Mike Judy Presents
The Greenery, American Fangs, North To Alaska
3108 Locust St.
St. Louis, MO, 63103
Doors 6:00 PM / Show 6:30 PM
Wilson is not a fucking "internet band". They’re five dudes in a van with beards and big dicks- working harder than your parents. But instead of giving their all as stockbrokers or auto-mechanics or assistant branch managers their job is to destroy your party. Forget debates about the music industry, about download analytics, mp3 singles, and the “charts”. Screw genres. All that has nothing to do with music. But when that Wilson van cruises into your town that shit is REAL. Real MUSIC. Real LIFE. Real LOUD. Real SWEATY. And real fucking FUN.
You know who is FUN? Matt Puhy defines fun. What’s more fun than a naught flirty blonde with washboard abs that knows how to handle his “stixxx”? That bangs it out harder every night than you did the first time you took E.
What about SWEATY? Yeah that’s right- Jason Spencer gets sweaty. That’s what happens when you treat a fret-board likes it’s a ninja war, and you relentlessly SHRED EVERYTHING IN YOUR PATH FOR AN HOUR. When the sweat drips all the way from his head down his well-muscled body down to his huge heavy balls- he’s just begun. Probably still warming up.
LOUD. Kyle Landry defies loud. His ice blue eyes are silent. He doesn’t small talk or “chit chat”. But when he could only get his amp to go to “11” he threw it in the fucking garbage. Then he built a new one out of raw iron, testosterone and grizzly bear semen. And all the unsaid things he hides behind those quiet blue eyes come out of that amp louder than Skrillex’s cries for help if his DJ hand got caught in a blender.
As for real MUSIC, James Lascu’s DNA coils into the shape of a bass clef. Don’t believe me? Ask a scientist, douche-bag or just get the wax out of your ears. Subwoofers tremble when he plugs in. Then he makes them sing like Maria Callas. #S&M Sadism and melody.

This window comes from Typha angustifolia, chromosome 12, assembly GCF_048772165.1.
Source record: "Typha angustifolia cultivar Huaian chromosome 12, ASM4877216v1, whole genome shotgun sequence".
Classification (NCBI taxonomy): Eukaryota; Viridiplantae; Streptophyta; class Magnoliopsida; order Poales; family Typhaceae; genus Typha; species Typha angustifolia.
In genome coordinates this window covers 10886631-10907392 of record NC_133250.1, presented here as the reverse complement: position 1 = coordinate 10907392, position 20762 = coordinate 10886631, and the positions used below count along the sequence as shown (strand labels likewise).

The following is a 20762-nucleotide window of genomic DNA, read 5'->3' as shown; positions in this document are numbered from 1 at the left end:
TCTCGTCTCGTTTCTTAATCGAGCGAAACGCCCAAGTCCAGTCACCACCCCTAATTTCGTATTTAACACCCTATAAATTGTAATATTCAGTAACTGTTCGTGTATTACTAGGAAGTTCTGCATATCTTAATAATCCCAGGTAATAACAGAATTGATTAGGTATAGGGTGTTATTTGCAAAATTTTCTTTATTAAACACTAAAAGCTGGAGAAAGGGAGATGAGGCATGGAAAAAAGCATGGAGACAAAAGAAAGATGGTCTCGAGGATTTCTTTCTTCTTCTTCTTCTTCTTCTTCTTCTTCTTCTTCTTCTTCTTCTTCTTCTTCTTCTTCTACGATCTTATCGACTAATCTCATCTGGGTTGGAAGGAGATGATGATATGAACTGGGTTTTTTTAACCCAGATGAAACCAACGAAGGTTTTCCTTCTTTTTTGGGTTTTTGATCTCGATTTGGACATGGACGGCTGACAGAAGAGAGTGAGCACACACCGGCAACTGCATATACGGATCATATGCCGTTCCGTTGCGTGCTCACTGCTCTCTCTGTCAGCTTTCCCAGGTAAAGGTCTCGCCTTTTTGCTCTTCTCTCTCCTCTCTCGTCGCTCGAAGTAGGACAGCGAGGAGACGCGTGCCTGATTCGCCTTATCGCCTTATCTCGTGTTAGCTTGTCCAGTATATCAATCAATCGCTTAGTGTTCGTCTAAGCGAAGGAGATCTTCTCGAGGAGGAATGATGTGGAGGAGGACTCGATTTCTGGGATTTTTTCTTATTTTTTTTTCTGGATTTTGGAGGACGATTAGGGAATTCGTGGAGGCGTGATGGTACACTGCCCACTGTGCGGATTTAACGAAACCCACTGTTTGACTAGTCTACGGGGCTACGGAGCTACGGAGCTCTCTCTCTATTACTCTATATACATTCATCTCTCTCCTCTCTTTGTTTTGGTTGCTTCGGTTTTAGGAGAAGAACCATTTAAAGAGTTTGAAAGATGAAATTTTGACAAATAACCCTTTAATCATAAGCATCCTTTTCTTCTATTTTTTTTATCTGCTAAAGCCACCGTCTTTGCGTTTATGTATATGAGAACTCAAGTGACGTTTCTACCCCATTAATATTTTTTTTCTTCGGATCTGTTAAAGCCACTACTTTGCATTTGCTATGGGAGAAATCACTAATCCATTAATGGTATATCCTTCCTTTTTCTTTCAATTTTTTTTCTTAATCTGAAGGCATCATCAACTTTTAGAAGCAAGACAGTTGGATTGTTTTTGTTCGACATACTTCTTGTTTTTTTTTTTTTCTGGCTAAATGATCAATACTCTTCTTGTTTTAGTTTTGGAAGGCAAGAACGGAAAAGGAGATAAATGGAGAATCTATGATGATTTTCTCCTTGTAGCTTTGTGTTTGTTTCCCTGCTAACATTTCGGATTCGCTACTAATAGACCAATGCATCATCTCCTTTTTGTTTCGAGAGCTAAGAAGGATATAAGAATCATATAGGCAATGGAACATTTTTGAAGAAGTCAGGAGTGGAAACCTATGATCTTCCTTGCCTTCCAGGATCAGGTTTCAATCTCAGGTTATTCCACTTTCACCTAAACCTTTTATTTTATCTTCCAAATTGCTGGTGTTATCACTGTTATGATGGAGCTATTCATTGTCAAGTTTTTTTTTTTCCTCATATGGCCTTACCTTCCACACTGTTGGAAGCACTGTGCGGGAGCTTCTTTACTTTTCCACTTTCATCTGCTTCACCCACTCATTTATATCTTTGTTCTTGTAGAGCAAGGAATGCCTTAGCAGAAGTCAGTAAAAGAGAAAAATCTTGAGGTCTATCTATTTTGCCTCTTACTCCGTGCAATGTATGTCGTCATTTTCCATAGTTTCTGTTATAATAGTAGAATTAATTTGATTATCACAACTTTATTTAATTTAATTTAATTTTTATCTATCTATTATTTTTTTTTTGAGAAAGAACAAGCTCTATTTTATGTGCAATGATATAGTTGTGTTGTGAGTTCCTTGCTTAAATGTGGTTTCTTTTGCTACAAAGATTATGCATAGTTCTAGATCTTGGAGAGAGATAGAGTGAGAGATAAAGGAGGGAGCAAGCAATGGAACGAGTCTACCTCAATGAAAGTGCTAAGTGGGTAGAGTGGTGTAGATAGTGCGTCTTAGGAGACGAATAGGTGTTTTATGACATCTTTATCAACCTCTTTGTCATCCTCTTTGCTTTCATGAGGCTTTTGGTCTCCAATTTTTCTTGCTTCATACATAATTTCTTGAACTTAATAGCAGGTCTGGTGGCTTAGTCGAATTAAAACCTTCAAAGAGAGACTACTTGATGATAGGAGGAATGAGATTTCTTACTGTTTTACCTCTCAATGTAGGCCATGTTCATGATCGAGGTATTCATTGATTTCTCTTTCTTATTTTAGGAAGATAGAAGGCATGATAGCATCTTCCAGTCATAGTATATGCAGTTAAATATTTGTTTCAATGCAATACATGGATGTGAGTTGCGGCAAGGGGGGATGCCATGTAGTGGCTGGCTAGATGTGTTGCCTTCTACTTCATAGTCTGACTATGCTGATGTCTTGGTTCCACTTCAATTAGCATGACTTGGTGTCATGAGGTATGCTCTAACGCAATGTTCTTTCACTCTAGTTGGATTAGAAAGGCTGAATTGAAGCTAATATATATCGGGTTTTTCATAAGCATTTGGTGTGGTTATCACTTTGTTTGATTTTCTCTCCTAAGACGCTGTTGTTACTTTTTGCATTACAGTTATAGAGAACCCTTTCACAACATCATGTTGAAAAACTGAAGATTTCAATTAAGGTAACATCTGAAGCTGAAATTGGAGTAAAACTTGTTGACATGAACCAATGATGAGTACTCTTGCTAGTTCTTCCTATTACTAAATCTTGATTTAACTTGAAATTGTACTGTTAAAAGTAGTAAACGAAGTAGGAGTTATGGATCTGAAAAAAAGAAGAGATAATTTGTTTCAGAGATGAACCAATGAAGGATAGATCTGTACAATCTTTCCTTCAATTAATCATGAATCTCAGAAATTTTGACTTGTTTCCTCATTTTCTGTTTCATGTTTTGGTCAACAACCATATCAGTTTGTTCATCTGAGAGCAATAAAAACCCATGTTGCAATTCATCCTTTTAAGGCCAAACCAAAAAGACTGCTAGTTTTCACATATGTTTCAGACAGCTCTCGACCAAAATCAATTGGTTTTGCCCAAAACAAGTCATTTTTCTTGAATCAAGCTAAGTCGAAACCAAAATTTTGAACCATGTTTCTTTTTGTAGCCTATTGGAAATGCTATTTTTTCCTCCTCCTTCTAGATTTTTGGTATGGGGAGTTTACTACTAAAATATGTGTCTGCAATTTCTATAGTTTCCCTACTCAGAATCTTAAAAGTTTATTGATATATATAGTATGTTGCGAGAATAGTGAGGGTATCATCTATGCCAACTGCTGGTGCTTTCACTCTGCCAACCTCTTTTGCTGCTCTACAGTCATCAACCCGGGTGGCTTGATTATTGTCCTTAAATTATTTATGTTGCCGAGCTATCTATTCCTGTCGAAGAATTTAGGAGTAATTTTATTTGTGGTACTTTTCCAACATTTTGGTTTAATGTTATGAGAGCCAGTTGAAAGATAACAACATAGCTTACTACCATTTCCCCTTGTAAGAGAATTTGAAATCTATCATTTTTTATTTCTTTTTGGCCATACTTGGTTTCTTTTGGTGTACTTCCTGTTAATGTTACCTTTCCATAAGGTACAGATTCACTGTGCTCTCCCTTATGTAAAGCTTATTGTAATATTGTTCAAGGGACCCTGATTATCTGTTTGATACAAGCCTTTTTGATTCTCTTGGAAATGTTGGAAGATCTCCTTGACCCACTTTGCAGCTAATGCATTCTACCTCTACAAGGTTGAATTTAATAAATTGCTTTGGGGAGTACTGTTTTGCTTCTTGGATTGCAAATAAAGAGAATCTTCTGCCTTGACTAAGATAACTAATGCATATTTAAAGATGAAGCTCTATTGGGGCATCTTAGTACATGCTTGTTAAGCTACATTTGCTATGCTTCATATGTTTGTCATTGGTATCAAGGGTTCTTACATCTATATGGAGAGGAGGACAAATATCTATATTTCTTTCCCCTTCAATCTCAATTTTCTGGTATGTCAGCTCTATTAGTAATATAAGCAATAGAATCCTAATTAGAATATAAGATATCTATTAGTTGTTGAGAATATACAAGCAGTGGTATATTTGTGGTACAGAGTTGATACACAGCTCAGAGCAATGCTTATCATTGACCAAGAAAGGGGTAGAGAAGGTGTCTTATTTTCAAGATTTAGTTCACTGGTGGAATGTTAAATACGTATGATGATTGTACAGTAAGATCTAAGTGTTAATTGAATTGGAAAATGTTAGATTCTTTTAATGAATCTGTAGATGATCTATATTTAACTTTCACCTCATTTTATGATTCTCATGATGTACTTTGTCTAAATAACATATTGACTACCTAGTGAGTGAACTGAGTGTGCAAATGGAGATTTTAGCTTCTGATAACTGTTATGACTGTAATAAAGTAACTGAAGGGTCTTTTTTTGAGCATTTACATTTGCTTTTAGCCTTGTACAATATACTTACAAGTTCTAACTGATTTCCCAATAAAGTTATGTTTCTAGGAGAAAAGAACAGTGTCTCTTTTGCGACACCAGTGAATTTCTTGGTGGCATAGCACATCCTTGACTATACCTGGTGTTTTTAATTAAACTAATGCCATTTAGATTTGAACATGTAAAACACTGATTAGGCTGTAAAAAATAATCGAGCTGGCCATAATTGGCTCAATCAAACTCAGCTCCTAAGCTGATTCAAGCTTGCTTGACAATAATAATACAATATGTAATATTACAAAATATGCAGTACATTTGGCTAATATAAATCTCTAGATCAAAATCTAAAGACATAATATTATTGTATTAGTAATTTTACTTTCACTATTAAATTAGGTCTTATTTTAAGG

Real LIFE. Isn’t there a voice inside your head? That screams “BULLSHIT” all the time? That wants to tell the world how you feel? That voice is the CHAD NICEFIELD in you. The real life drilling its way to the surface. Telling the truths that you were afraid to. The moaning screams that you thought were all your own. Real words. Real thoughts. Real life. That’s all Chad knows. And he can see that all in you.
And that’s it. That’s Wilson. A band that has toured relentlessly since since 2010, through big cities and little podunks. A band that records its albums the ol’ fashioned way: with instruments. And analog gear. Fifth and sixth and twentieth takes. A band that brings that last Friday night on Earth mentality to the stage every night. Like P. Diddy once said “Can’t stop. Won’t stop.” And they’ll never quit on you. And that’s real talk. That’s #FUCKERY. And that’s WILSON.
Long Beach, CA-based miscreants, The Greenery. The band, whose brand of snotty, metallic hardcore punk rock has drawn comparisons to Every Time I Die, The Bronx, Discharge and the Stitches, are recorded their full-length debut at BuzzBomb Studio in Orange, CA now with Paul Minor (Terror, H2O, Death By Stereo); the band previously self released an EP.
American Fangs - This is not the story of a typical rock'n'roll band.
"In music, everybody wants to be part of something big," explains American Fangs frontman
Gabe Cavazos. "But sometimes we zig when others zag. We stick out like a sore thumb. And